Former Maricopa County Sheriff Joe Arpaio says he had no idea he was agreeing in a televised interview that he'd consider having oral sex with President Trump.
And he thought, when talk to turned to "golden showers," that he and comedian Sacha Baron Cohen were discussing a shower made of gold.
This is a problem.
Cohen, pretending to be a Finnish YouTube star, found Arpaio to be like Play-Doh in his hands.
Arpaio, 86, is apparently easier to fool than a homeschooled third-grader.
And he's running for U.S. Senate.
Fool him twice, shame on him, as the saying goes. He's admitted to being "duped" before. In fact, what happened in the Cohen interview is just the latest piece of evidence from the past 10 years or so that Arpaio's mental faculties have faded.
Forget the scandals for a moment — the jail deaths, the lack of sexual abuse investigations under his reign, the discrimination against Latinos.
Cohen just exposed for the rest of the country what many Arizonans already knew: If Arpaio was ever fit to be a senator, that time has passed.
Republican voters in Maricopa County turned on Arpaio in 2016, rejecting his bid for a seventh four-year term. But Arpaio isn't satisfied staying out of the limelight — he's one of several Arizona candidates this year who screwed up somehow and are trying to regain their reputations and give their self-esteem a boost.
Arpaio's in third place for the Republican primary, polls show, behind Kelli Ward and Martha McSally, and all of them may be behind Democratic candidate Kyrsten Sinema for November's general election. Despite the long-shot odds, Arpaio seems to be taking the race seriously. He's raising money and recently plastered metro Phoenix with campaign signs.
Yet Arpaio can't handle the complex, fast-paced world of being a senator, and is likely to be pushed around and manipulated if voters actually put him back in office.
The Cohen example is only the latest of his dotage. It sure is a doozy.
Trouble begins in the interview for Arpaio when Cohen gets him to debate gun control with a toy. Then he informs Arpaio that he's been collecting guns "for the upcoming race war."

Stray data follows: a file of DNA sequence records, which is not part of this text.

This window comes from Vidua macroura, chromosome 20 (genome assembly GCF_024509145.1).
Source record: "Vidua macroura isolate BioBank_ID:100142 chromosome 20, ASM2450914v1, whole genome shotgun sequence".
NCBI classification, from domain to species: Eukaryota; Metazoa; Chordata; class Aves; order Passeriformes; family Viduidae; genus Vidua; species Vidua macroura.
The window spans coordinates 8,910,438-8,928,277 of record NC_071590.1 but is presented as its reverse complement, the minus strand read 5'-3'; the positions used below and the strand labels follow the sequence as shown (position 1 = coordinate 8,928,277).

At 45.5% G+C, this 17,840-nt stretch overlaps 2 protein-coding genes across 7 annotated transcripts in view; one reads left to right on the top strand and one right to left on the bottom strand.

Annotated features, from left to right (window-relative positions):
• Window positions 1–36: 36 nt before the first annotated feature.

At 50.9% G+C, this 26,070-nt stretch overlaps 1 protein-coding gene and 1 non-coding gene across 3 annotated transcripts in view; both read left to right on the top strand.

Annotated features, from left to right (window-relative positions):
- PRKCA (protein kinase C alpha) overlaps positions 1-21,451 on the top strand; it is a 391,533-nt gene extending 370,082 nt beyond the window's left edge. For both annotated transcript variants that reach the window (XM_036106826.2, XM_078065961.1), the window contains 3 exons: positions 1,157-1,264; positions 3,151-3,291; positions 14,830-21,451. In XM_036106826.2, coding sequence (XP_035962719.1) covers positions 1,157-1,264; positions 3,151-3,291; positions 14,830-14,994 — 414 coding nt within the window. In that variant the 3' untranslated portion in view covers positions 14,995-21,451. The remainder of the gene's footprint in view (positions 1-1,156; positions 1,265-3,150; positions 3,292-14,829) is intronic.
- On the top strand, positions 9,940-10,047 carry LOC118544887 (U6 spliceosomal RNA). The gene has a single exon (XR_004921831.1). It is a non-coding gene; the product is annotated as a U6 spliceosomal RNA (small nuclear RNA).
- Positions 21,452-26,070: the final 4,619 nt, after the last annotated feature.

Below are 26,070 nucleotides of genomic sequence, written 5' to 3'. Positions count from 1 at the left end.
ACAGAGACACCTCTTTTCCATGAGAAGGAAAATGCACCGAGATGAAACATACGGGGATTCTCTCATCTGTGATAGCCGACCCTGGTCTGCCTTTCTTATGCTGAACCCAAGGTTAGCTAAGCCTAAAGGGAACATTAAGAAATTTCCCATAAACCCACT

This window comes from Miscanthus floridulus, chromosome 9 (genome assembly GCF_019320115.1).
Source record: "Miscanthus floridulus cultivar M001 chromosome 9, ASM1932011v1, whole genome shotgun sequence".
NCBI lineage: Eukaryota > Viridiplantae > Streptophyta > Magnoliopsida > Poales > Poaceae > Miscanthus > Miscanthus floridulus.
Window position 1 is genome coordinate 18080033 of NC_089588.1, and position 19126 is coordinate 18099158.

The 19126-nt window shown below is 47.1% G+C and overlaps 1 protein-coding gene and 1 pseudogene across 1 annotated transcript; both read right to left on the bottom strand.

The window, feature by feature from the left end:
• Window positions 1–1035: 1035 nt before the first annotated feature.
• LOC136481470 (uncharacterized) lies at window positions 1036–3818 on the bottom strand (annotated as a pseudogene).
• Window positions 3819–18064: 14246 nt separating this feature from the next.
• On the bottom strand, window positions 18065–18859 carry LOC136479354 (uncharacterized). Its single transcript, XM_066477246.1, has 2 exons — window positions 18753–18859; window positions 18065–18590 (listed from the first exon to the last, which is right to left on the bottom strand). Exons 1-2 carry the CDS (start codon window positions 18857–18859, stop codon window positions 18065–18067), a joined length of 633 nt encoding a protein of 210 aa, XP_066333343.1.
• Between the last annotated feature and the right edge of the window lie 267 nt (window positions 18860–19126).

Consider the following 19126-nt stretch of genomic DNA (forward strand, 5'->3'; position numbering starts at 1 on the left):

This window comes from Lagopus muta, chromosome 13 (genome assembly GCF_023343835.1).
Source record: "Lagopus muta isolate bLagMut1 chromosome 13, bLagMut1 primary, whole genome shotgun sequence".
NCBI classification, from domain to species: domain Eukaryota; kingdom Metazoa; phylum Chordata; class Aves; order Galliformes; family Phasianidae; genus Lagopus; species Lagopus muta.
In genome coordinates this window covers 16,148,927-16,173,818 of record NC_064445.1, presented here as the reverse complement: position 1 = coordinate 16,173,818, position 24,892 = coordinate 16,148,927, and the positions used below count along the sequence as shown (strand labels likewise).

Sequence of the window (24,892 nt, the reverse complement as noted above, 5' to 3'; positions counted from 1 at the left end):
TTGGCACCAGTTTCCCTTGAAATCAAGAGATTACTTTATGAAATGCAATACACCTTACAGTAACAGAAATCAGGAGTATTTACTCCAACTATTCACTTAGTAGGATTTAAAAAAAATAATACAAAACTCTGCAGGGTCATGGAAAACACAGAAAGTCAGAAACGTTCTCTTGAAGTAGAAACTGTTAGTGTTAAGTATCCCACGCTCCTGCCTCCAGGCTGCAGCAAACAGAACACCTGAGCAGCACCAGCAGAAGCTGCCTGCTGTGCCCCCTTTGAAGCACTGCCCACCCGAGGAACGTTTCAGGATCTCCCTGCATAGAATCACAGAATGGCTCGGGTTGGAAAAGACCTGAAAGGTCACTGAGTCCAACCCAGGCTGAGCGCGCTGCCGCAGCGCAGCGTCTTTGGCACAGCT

Arpaio, clearly not on the ball, says nothing in response.
Cohen soon asks Arpaio if he thinks Trump has had a golden shower.
"Wouldn't surprise me," Arpaio answers.
"I would love to have a golden shower," Cohen tells him. "Do you think there's any way you could get President Trump to give me a golden shower?"
"In Finland?" Arpaio answers, oddly. He then adds that Trump would like the things Cohen is saying.
So Cohen continues the game happily, asking Arpaio about handjobs. Arpaio doesn't seem to know that Cohen's talking about a sex act. Then Cohen moves in for the kill:
"If Donald Trump calls you up after this and says 'Sheriff Joe, I want to offer you an amazing blowjob, would you say yes?'"
Arpaio responds, "I may have to say yes."
On Monday, Arpaio tells Phoenix New Times that he "never agreed" to consider oral sex with Trump. He seemed to be unaware of news coverage about his statements to Cohen. Phoenix New Times informed him that a transcript of the back-and-forth with Cohen, and especially the part about a sex act, had become the headline in news outlets across the country.
"I didn't even know what he was talking about," Arpaio said. "I couldn't even hear what the hell he was saying ... He had a bad accent. He was twisting things around."
And what about the talk of "golden showers?"
"He mentioned Trump and gold — I thought he was talking about a gold shower," Arpaio explained.
He also wasn't savvy enough to realize what Cohen meant by "handjobs."
"We were talking about illegals and working with your hands!" Arpaio said.
Arpaio has been duped before. In one such instance, it was a far more serious deception than the one Cohen pulled on him.